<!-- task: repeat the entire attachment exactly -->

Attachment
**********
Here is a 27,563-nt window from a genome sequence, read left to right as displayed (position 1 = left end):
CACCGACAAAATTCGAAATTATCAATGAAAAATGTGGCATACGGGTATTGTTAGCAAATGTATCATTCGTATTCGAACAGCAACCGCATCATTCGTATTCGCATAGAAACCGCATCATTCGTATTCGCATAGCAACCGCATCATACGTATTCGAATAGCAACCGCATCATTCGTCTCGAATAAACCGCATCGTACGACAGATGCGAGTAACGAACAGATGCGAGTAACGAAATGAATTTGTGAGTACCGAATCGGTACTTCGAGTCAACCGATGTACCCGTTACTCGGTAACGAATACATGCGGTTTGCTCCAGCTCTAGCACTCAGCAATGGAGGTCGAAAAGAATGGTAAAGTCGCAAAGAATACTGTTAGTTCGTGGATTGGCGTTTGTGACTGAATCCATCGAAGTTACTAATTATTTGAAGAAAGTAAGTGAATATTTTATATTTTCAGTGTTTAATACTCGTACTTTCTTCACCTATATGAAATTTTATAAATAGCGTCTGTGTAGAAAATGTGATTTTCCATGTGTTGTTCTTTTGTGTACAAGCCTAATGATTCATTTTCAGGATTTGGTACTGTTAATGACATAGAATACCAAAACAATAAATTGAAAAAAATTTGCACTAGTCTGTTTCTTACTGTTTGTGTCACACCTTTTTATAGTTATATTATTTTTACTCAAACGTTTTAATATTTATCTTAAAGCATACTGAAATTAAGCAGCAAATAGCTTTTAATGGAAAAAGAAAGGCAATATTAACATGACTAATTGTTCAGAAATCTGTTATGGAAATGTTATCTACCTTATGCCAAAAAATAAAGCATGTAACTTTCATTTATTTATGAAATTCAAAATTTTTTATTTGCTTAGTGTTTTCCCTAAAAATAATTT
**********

Here is a 27,563-nt window from a genome sequence, read left to right as displayed (position 1 = left end):
CACCGACAAAATTCGAAATTATCAATGAAAAATGTGGCATACGGGTATTGTTAGCAAATGTATCATTCGTATTCGAACAGCAACCGCATCATTCGTATTCGCATAGAAACCGCATCATTCGTATTCGCATAGCAACCGCATCATACGTATTCGAATAGCAACCGCATCATTCGTCTCGAATAAACCGCATCGTACGACAGATGCGAGTAACGAACAGATGCGAGTAACGAAATGAATTTGTGAGTACCGAATCGGTACTTCGAGTCAACCGATGTACCCGTTACTCGGTAACGAATACATGCGGTTTGCTCCAGCTCTAGCACTCAGCAATGGAGGTCGAAAAGAATGGTAAAGTCGCAAAGAATACTGTTAGTTCGTGGATTGGCGTTTGTGACTGAATCCATCGAAGTTACTAATTATTTGAAGAAAGTAAGTGAATATTTTATATTTTCAGTGTTTAATACTCGTACTTTCTTCACCTATATGAAATTTTATAAATAGCGTCTGTGTAGAAAATGTGATTTTCCATGTGTTGTTCTTTTGTGTACAAGCCTAATGATTCATTTTCAGGATTTGGTACTGTTAATGACATAGAATACCAAAACAATAAATTGAAAAAAATTTGCACTAGTCTGTTTCTTACTGTTTGTGTCACACCTTTTTATAGTTATATTATTTTTACTCAAACGTTTTAATATTTATCTTAAAGCATACTGAAATTAAGCAGCAAATAGCTTTTAATGGAAAAAGAAAGGCAATATTAACATGACTAATTGTTCAGAAATCTGTTATGGAAATGTTATCTACCTTATGCCAAAAAATAAAGCATGTAACTTTCATTTATTTATGAAATTCAAAATTTTTTATTTGCTTAGTGTTTTCCCTAAAAATAATTT